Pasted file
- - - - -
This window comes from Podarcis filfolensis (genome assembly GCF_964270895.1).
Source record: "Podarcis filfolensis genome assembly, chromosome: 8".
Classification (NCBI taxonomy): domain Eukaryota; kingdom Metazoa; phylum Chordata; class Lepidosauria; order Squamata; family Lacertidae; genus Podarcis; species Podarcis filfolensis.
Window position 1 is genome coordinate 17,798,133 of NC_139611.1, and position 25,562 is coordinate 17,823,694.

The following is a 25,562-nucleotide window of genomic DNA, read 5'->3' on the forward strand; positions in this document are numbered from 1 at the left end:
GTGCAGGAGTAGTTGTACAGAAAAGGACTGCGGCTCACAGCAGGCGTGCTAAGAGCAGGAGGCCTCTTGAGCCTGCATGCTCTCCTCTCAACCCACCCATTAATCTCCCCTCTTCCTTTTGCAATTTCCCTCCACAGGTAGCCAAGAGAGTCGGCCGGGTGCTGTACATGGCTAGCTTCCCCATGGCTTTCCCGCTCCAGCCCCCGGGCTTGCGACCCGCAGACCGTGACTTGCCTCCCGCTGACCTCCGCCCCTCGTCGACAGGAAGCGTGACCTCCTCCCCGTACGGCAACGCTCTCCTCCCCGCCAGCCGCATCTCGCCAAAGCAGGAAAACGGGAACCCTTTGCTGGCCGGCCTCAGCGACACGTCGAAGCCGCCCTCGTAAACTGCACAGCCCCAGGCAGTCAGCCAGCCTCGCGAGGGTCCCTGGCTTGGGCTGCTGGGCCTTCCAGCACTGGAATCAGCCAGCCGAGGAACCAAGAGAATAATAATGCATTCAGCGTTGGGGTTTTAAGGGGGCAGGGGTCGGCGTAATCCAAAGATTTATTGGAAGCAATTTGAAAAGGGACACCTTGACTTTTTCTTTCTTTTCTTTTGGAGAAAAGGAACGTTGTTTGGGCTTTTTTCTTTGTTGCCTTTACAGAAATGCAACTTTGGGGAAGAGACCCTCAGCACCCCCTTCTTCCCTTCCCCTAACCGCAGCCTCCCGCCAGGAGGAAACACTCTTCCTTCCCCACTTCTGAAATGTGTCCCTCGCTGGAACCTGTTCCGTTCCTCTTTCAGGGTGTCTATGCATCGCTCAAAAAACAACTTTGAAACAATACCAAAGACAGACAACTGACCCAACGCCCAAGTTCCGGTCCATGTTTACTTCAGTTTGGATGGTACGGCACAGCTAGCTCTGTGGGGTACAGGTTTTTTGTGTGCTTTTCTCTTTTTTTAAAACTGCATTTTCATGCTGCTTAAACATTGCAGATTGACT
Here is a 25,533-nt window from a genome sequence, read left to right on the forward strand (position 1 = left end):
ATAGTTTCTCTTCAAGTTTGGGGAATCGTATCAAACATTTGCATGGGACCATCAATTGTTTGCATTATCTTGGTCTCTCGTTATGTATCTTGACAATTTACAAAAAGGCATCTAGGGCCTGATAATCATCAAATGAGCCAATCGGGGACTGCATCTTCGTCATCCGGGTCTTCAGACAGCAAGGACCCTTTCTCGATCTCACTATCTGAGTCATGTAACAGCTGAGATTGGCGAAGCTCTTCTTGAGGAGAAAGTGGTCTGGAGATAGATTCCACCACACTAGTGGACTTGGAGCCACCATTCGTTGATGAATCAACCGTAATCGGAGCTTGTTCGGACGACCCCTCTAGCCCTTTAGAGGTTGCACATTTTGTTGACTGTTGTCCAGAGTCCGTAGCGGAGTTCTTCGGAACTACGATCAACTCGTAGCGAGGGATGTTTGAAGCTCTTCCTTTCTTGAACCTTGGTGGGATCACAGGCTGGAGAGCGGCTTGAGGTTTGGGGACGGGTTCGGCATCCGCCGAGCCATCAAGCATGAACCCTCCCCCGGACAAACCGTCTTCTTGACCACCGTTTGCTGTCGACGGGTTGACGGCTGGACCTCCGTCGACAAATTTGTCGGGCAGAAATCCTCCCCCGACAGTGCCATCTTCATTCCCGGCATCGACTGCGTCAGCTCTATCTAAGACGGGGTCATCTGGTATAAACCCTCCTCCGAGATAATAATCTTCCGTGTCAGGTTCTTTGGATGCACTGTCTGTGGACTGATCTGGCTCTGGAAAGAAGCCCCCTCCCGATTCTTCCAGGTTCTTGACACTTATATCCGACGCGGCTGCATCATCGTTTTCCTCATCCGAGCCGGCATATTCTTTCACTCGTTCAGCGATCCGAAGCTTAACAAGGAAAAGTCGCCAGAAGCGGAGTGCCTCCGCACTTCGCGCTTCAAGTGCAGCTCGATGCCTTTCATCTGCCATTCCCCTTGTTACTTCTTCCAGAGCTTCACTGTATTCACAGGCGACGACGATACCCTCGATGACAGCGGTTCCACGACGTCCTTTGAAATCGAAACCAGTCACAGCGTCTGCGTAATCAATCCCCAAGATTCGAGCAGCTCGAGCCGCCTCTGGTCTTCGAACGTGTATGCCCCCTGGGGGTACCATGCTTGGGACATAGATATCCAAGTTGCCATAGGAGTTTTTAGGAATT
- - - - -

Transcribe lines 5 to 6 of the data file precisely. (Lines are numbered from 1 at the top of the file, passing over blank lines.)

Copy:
The following is a 25,562-nucleotide window of genomic DNA, read 5'->3' on the forward strand; positions in this document are numbered from 1 at the left end:
GTGCAGGAGTAGTTGTACAGAAAAGGACTGCGGCTCACAGCAGGCGTGCTAAGAGCAGGAGGCCTCTTGAGCCTGCATGCTCTCCTCTCAACCCACCCATTAATCTCCCCTCTTCCTTTTGCAATTTCCCTCCACAGGTAGCCAAGAGAGTCGGCCGGGTGCTGTACATGGCTAGCTTCCCCATGGCTTTCCCGCTCCAGCCCCCGGGCTTGCGACCCGCAGACCGTGACTTGCCTCCCGCTGACCTCCGCCCCTCGTCGACAGGAAGCGTGACCTCCTCCCCGTACGGCAACGCTCTCCTCCCCGCCAGCCGCATCTCGCCAAAGCAGGAAAACGGGAACCCTTTGCTGGCCGGCCTCAGCGACACGTCGAAGCCGCCCTCGTAAACTGCACAGCCCCAGGCAGTCAGCCAGCCTCGCGAGGGTCCCTGGCTTGGGCTGCTGGGCCTTCCAGCACTGGAATCAGCCAGCCGAGGAACCAAGAGAATAATAATGCATTCAGCGTTGGGGTTTTAAGGGGGCAGGGGTCGGCGTAATCCAAAGATTTATTGGAAGCAATTTGAAAAGGGACACCTTGACTTTTTCTTTCTTTTCTTTTGGAGAAAAGGAACGTTGTTTGGGCTTTTTTCTTTGTTGCCTTTACAGAAATGCAACTTTGGGGAAGAGACCCTCAGCACCCCCTTCTTCCCTTCCCCTAACCGCAGCCTCCCGCCAGGAGGAAACACTCTTCCTTCCCCACTTCTGAAATGTGTCCCTCGCTGGAACCTGTTCCGTTCCTCTTTCAGGGTGTCTATGCATCGCTCAAAAAACAACTTTGAAACAATACCAAAGACAGACAACTGACCCAACGCCCAAGTTCCGGTCCATGTTTACTTCAGTTTGGATGGTACGGCACAGCTAGCTCTGTGGGGTACAGGTTTTTTGTGTGCTTTTCTCTTTTTTTAAAACTGCATTTTCATGCTGCTTAAACATTGCAGATTGACT